Posts Tagged ‘pcom’

space

Tuesday, November 25th, 2008

In reaction to seeing my research on the cycling proximity project Jane sent me some really interesting information about Edward Hall and his work on Proxemics. I’m still reading up on the concept, but in brief it pertains to the study of space that individuals maintain in various social interactions and specifically how several cultures maintain different norms.

Here is an update to the proximity visualization application incorporating the 4 Proxemic distance classifications of Intimate, Personal, Social and Public. I’m hoping to show that while riding a bicycle in traffic riders experience frequent intrusions by vehicles into the Personal space. The haptic feedback device that is being devised for the CycleSense project will transpose the events in Social and Personal space to the Intimate space to provide an immediate awareness of these intrusions that generally go unseen as they occur behind the rider.

The next HUGE challenge is to refine the rangefinder sensor package, which I’ve never been able to get completely reliable.

data logging…mobile

Tuesday, November 11th, 2008

(this is an initial report for a longer post)

in conducting field research for the CycleSense bicycle proximity sensor i’m looking to gather data about actual proximity events while riding and to correlate these events with video documentation and personal annotation from the test subject…probably just me.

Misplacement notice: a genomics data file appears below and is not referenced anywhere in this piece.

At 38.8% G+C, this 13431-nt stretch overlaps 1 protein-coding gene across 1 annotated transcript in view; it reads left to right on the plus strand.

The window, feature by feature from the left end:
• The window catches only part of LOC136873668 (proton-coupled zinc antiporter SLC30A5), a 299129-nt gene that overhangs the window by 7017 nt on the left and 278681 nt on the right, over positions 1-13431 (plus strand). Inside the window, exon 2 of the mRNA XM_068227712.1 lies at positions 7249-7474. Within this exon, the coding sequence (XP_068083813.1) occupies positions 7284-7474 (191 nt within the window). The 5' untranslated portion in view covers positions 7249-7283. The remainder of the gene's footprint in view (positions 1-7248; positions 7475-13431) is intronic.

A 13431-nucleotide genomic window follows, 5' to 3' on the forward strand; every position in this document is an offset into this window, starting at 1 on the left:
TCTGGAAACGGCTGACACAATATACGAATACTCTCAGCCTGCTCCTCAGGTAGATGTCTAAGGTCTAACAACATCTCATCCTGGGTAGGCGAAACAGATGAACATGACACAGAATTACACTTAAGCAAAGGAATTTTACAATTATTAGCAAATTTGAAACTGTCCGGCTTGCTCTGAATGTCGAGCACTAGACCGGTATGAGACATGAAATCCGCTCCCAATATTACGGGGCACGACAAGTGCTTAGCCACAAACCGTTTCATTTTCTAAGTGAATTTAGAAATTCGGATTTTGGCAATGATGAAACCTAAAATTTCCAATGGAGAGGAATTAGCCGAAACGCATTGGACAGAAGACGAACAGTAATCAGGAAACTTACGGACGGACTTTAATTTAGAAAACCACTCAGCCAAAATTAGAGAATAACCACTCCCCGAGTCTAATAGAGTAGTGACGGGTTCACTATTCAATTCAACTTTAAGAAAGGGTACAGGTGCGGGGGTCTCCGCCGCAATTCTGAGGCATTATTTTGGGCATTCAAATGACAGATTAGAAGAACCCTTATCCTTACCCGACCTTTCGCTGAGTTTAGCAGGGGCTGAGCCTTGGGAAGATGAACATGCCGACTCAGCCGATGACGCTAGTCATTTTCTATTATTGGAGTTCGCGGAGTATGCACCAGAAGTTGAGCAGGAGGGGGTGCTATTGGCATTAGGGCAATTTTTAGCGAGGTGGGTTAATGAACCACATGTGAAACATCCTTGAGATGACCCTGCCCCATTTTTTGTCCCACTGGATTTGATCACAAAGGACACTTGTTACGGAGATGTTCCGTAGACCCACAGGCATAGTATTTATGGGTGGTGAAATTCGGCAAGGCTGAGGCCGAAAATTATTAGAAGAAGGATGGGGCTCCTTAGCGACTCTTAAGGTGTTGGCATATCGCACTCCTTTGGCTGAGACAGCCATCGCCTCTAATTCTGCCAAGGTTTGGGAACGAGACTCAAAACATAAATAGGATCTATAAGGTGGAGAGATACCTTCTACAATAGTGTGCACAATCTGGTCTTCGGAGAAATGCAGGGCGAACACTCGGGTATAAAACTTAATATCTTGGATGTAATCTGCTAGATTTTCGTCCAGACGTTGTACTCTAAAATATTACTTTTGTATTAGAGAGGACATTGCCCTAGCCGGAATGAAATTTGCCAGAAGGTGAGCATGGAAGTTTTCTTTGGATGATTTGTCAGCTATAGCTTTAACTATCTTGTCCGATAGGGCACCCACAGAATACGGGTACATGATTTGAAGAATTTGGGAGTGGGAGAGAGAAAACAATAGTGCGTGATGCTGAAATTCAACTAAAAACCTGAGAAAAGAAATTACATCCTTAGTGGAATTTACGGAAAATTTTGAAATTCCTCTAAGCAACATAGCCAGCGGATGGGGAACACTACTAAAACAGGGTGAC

to that end, i’ve worked on rigging up a data logging solution for the sensor package. there was some information on using bluetooth enabled mobile phones as a storage device, communicating to a bluetooth module such the blueSMiRF attached to a microcontroller. in this case, an ultrasonic rangefinder is read by an Arduino which sends the range values through the blueSMiRF to a nokia phone. (more…)

Proximity and Attitude!

Thursday, October 9th, 2008

Adam, Karla and I are working together on our physical computing midterm. We’re looking to generate sound from the wearer’s environment and create some type of “musical” device that they can play. Some of the stimuli that we’ve figured could be measured are proximity of external objects to the wearer, their movement / motion (speed, direction, orientation, heading), ambient light, temperature, etc. Additionally we’re thinking of explicit interactions for the wearer including gesture, moving hands / fingers, walking, etc.

I’m primarily interested in sensing the environment. (more…)

skull control (via serial)

Wednesday, October 1st, 2008

Started up working with basic motor control, ended up hacking into an existing Halloween candy bowl talking skull.

(more…)

Reverse engineering…

Monday, September 22nd, 2008

So, Tom asked us to try to figure out how the circuit in the 24 switch pixel works. It’s an array of 24 physical switches arranged in three banks of eight switches which enable the user to control an RGB LED in a manner similar to 24-bit digital color.

He told us that the circuit was entirely analog without any microcontroller. We had worked with parallel switches so that implied a hint to me as to how the circuit was able to vary the current.

This exercise took me a long way, only to end up very close to the beginning.

So, I knew that the switches were designed to act like bits of binary data: (more…)

Observation of popular technology…nib.

Wednesday, September 17th, 2008

The first bit of our notes from our observation of folks using tech in Brooklyn. I’ll fill in the rest of the notes and a cleaned up version of our discussion.